When socio-demographic variables were compared, patients with epilepsy were observed to have higher income and lower unemployment rates than the psychiatric group. Since people with mental illnesses are among the most socially and economically marginalized members of the community, experience high levels of unemployment and may experience disrupted vocational training and normal career development [28], such differences may translate into poorer incomes and socio-economic status. With higher levels of education noted among our epilepsy patients in spite of a longer duration of illness, we believe that the severity and chronicity of mental illnesses can truncate primary, secondary, or tertiary education [28]. However, since other studies have observed otherwise [3, 29], we believe that perhaps cross-cultural differences or the unequal distribution of samples in our study may account for these findings.

We also observed good marital status among all patients with epilepsy. This is in contrast to Agarwal et al [30] who reported poor marital status and high divorce rates among epilepsy patients, in contrast to high rates of marriage (up to 70%) being seen in this population [31, 32]. Since remission of seizures are associated with improvement in marital status [21, 33], such variance in findings may possibly be due to the fact that most of our patients (70%) were seizure free.

Comparison of the overall quality of life revealed no significant difference between the two groups demonstrating that perhaps both illnesses are associated with similar quality of life i.e., majority of the people with psychiatric or epileptic illness have poor quality of life (61.7% and 63.3% respectively). In other words, both types of illnesses have similar impact on quality of life in the domains of psychological, physical and environmental QOL. Poor quality of life among psychiatric patients and epilepsy has already been reported in previous studies [34-37]. However, patients with epilepsy in our study were observed to have better quality of life in terms of social relationships as compared to psychiatric patients, possibly due to the higher employment rates [11] and better marital support [38] contributing to better perceptions of social support.

Marital adjustment between the two groups revealed a significant difference showing that patients with epilepsy and their spouses tend to have better perception of marital adjustment than psychiatric patients and their spouses. We hypothesize that mental illness as a whole hampers the ability of the patient to play the marital role (of husband or wife respectively) leading to poor marital adjustment [39, 40]. Since the marital role comprises cultural expectations associated with the husband or wife, inability to fulfill those expectations could lead to marital dissatisfaction [41]. It can however be argued that such expectations would necessarily be hampered even in spouses, and our study has shown similar findings.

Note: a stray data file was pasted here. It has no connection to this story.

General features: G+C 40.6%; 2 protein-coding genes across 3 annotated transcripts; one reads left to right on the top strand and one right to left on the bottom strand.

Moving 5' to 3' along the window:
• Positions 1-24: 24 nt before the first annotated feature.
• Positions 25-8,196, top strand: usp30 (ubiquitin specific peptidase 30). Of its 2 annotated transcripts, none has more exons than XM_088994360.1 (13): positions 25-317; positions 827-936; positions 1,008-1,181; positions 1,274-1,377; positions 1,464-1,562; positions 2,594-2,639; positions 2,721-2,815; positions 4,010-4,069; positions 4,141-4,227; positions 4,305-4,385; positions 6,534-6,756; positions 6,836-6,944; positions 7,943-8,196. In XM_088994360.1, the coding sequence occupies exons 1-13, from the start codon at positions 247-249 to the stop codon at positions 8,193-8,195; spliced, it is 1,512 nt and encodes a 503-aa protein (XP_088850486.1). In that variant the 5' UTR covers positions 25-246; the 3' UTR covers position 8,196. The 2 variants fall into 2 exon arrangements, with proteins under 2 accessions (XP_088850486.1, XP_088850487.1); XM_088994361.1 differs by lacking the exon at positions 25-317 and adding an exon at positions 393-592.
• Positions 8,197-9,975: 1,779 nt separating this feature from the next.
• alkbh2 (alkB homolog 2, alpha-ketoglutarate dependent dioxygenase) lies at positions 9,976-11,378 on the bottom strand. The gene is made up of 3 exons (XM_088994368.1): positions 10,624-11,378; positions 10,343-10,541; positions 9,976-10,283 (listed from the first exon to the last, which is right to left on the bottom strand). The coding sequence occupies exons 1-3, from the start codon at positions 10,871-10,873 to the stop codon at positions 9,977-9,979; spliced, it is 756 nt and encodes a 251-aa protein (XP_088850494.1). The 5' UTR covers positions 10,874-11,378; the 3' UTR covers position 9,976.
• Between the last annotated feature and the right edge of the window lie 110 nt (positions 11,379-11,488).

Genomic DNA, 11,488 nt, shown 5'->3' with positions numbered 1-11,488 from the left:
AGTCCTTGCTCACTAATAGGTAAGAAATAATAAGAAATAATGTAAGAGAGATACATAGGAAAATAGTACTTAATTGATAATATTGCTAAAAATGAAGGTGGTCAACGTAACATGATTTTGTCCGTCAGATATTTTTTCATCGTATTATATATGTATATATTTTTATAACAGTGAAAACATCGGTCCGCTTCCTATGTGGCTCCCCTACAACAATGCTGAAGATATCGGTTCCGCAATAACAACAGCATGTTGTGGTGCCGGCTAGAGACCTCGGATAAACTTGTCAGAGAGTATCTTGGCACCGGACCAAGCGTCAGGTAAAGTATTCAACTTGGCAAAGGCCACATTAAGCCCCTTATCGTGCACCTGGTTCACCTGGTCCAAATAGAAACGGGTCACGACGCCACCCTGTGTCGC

When marital adjustment was correlated with quality of life, no significance was noted, demonstrating that the perception of better marital adjustment among patients does not translate to better quality of life. However, spouses continue to perceive a poor quality of life irrespective of marital adjustment. We hypothesize that spouses may be dissatisfied with the inhibited marital role that patients’ exhibit due to the illness, which reflects in a poorer quality of life. This needs to be confirmed by other studies, yet we believe that addressing the specific concerns of marital adjustment may play a vital role in the outcome of the illness. In such cases, marital therapy, aimed at improving relations between couples, could help the perceptions of marital adjustment thereby improving the overall quality of life.

Although our study was among the first to directly study associations of marital adjustment and quality of life and to compare these variables in two different diagnoses by using standardized and valid scientific tools, we believe that there are certain limitations to our study. The groups were not divided equally in terms of diagnosis and study was from a single-centre.  Future studies would need to be multi-centric, involving larger sample sizes, making even cross-cultural comparisons possible.

Patients with epilepsy have poor quality of life, a finding similar to those suffering from psychiatric illnesses. Although marital adjustment continues to be good for both patients and spouses with epilepsy, it also influences the overall perception of quality of life, perhaps reflecting that inclusion of marital therapy, aimed at couples, may help in overall improvement of quality of life of patients with epilepsy.